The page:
It's 2023, and like most people, I'm an optimist about gender equality and generally feel like we're headed in the right direction. However, looking at the stats, Australia doesn't have the best scorecard when it comes to gender equality in the workplace. Especially after the COVID pandemic, which disproportionately impacted women.
A 2022 report by the Workplace Gender Equality Agency (WGEA) shows that in Australia, women make up 22.3% of CEOs. Only 20% of boards have gender balance, and 22.3% of boards are ALL men.
Addressing gender imbalances
There's clearly a lot of work to be done at the top, which is why many countries have imposed quotas to even out the imbalance. France passed a law in 2011 requiring that companies must achieve at least 40% representation of both women and men on boards, while Italy requires at least 33% of either gender on listed and state-owned company boards of three members or more.
Quotas and targets have also been implemented in politics in more than 100 countries, including within Australia's federal government, which is currently held by the Australian Labor party. In these instances, it makes sense, a government should reflect the population it represents, and at a senior board level, the talent pool arguably all have the skills to fill the role.
There are circumstances where gender quotas and targets are doing important work to rectify years of gender imbalances. What they don't do, however, is address, or help to remove, unconscious biases in the hiring processes. If more focus was placed on untangling societies' deep-seated biases, there would be less need for quotas and targets at every level.
Moving beyond quotas
Women want to be hired for a role, knowing they were the best candidate for the job. Thinking you've been hired just because you tick the female box does nothing to feed a woman's self-esteem or lack thereof - hello, imposter syndrome! - nor does it benefit the workplace culture and sentiment that a colleague may have been overlooked or selected for a promotion purely based on gender.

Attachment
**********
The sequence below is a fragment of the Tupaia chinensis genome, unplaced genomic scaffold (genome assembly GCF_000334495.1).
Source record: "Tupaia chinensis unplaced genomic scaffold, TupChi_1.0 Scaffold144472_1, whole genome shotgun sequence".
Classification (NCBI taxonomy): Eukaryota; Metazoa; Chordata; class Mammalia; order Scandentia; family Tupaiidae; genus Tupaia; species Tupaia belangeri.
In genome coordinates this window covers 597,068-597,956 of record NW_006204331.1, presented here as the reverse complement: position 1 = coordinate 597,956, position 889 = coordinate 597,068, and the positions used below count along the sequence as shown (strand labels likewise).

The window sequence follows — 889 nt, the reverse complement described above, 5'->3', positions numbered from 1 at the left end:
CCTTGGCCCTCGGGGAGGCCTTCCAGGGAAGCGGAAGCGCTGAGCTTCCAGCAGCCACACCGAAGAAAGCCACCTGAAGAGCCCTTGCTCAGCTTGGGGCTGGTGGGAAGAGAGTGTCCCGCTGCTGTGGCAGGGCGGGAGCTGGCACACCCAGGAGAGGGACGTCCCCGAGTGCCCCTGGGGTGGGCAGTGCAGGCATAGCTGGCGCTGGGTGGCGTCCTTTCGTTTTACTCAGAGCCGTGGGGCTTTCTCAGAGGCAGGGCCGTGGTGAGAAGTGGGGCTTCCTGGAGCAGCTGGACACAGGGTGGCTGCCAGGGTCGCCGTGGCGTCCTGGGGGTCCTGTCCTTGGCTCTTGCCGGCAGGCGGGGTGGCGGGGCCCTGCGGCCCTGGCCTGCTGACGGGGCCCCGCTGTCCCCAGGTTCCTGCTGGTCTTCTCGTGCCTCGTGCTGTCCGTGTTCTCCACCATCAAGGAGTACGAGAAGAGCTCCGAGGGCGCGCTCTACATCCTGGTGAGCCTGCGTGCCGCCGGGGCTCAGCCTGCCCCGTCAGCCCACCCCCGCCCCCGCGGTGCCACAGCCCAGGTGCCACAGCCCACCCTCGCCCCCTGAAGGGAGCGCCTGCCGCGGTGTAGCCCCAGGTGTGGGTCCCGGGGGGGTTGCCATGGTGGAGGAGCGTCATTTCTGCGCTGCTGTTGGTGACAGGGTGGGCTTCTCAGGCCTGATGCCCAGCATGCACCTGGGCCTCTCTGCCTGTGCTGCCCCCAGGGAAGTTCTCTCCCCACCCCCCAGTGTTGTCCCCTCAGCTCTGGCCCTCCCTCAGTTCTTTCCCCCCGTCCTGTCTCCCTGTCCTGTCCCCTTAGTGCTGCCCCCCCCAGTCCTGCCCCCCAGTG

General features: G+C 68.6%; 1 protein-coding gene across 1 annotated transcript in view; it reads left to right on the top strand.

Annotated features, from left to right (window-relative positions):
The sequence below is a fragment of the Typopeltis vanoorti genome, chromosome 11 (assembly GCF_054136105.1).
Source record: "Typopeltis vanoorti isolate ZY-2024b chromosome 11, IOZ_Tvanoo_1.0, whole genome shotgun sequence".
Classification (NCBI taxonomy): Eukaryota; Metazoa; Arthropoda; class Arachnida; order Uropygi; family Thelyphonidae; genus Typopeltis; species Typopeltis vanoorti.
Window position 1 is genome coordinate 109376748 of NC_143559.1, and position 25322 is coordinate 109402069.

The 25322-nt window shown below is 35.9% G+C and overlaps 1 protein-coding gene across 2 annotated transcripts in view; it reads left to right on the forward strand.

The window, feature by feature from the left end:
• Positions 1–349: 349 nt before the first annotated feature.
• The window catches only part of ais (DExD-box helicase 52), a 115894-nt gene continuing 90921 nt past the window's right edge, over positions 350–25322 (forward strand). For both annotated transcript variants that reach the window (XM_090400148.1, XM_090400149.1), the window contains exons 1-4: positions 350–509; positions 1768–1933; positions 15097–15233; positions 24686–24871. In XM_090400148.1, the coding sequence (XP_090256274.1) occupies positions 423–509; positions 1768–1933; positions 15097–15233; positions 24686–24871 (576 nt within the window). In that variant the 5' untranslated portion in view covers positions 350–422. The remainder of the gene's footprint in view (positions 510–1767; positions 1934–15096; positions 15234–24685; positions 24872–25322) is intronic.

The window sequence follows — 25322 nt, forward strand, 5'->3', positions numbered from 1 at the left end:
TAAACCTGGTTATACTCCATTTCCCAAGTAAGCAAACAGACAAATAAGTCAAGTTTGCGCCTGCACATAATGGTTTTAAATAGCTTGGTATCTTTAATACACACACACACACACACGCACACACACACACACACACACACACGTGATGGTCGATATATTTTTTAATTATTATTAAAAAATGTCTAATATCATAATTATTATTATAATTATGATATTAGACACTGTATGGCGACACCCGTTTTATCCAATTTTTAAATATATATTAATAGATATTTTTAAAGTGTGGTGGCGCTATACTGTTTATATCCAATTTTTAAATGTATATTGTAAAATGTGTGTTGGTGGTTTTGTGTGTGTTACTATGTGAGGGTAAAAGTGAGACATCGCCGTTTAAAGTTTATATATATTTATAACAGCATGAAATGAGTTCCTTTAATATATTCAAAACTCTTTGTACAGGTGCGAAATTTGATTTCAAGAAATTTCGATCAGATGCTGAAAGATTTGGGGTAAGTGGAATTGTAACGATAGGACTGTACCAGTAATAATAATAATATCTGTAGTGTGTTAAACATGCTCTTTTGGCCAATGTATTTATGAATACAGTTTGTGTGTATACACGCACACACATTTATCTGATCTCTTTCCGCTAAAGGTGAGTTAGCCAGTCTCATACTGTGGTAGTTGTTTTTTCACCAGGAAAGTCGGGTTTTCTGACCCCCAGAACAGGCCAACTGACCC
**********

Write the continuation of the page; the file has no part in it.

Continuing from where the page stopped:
Moreover, quotas won't necessarily get you the right person for the job. And if companies care about building teams that work well together, quotas in and of themselves aren't necessarily going to help you find the right people.
Removing bias with tech
Technology is a great way to level the playing field from the get-go. Hiring technologies have advanced in such a way that we no longer need to rely on manual, bias-ridden processes for choosing candidates. Instead, intelligent technologies, combined with culture assessments, ensure candidates are assessed on how well they match with the company culture, as well as job preferences and working styles, can help to eradicate bias from the hiring process and ensure candidates are hired on merit alone.
Removing bias means that regardless of gender, race, age, socioeconomic background and physical ability, everyone can be equally considered for job roles.
This year's International Women's Day theme is focused on innovation and technology for gender equality, and implementing intelligent technologies is helping businesses to achieve just that. By using modern data science and analytical techniques to improve the hiring and promotion process, women can feel confident that they were hired because they were the best fit for the role. It also gives people in a company who might otherwise have cried 'quotas' when faced with a female leadership hire, less ammunition.
There's no doubt that gender quotas and targets have had their place in helping to increase female representation in leadership positions around the world. However, it's not a guaranteed method of getting your company the best person for the job at every level.
It's 2023, and there's good reason to be optimistic about gender equality because we live in a world where intelligent technologies exist to enable businesses to both remove the biases in recruitment AND hire the right people, making the need for quotas, hopefully, a thing of the past.